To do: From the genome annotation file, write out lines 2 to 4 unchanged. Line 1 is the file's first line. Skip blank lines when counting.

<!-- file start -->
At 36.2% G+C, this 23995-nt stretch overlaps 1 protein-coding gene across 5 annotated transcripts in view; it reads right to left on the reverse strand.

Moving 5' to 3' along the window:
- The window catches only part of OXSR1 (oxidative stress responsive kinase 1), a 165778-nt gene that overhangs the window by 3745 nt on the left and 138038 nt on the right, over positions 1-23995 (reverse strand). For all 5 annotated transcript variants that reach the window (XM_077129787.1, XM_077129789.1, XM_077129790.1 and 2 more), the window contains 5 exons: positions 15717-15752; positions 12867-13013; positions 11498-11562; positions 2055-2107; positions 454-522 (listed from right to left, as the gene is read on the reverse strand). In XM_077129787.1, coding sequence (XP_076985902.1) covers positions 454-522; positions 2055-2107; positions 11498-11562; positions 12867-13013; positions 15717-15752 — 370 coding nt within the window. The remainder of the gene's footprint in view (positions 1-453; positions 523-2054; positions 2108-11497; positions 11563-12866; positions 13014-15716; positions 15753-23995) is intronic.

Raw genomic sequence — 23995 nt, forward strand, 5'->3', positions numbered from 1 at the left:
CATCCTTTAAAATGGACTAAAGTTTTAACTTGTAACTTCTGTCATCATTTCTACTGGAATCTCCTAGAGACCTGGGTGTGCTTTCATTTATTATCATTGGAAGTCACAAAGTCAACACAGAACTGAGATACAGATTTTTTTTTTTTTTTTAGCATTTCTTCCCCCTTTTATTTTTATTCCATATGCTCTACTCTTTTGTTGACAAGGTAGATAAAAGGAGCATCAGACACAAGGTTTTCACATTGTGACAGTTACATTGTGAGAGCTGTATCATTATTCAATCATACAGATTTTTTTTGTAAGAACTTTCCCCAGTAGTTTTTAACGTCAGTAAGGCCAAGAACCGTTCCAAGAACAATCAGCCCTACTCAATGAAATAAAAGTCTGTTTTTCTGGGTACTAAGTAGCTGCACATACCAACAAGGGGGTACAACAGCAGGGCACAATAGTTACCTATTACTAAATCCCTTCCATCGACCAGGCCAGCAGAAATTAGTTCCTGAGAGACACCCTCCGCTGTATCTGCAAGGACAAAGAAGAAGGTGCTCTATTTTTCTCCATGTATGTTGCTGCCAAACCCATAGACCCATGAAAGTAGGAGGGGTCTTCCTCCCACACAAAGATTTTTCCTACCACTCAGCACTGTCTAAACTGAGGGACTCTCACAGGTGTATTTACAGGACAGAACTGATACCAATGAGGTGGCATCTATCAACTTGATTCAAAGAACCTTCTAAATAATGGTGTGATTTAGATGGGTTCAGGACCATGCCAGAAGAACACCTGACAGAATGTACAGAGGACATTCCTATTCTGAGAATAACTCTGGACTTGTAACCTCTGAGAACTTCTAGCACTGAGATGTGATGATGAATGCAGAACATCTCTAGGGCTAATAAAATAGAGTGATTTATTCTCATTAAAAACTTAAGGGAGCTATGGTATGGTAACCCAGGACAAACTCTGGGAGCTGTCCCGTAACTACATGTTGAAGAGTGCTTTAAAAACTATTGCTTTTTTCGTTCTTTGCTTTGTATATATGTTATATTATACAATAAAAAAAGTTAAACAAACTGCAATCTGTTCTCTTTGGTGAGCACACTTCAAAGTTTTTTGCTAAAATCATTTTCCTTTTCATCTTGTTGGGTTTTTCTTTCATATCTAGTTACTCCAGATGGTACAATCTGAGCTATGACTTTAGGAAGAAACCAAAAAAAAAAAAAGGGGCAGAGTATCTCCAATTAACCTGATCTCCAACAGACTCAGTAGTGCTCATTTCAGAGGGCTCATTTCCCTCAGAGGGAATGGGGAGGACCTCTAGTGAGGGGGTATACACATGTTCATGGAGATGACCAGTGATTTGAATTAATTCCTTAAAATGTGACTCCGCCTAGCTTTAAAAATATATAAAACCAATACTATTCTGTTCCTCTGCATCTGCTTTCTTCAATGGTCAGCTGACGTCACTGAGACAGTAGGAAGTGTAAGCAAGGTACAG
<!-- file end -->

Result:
Moving 5' to 3' along the window:
- The window catches only part of OXSR1 (oxidative stress responsive kinase 1), a 165778-nt gene that overhangs the window by 3745 nt on the left and 138038 nt on the right, over positions 1-23995 (reverse strand). For all 5 annotated transcript variants that reach the window (XM_077129787.1, XM_077129789.1, XM_077129790.1 and 2 more), the window contains 5 exons: positions 15717-15752; positions 12867-13013; positions 11498-11562; positions 2055-2107; positions 454-522 (listed from right to left, as the gene is read on the reverse strand). In XM_077129787.1, coding sequence (XP_076985902.1) covers positions 454-522; positions 2055-2107; positions 11498-11562; positions 12867-13013; positions 15717-15752 — 370 coding nt within the window. The remainder of the gene's footprint in view (positions 1-453; positions 523-2054; positions 2108-11497; positions 11563-12866; positions 13014-15716; positions 15753-23995) is intronic.

Raw genomic sequence — 23995 nt, forward strand, 5'->3', positions numbered from 1 at the left: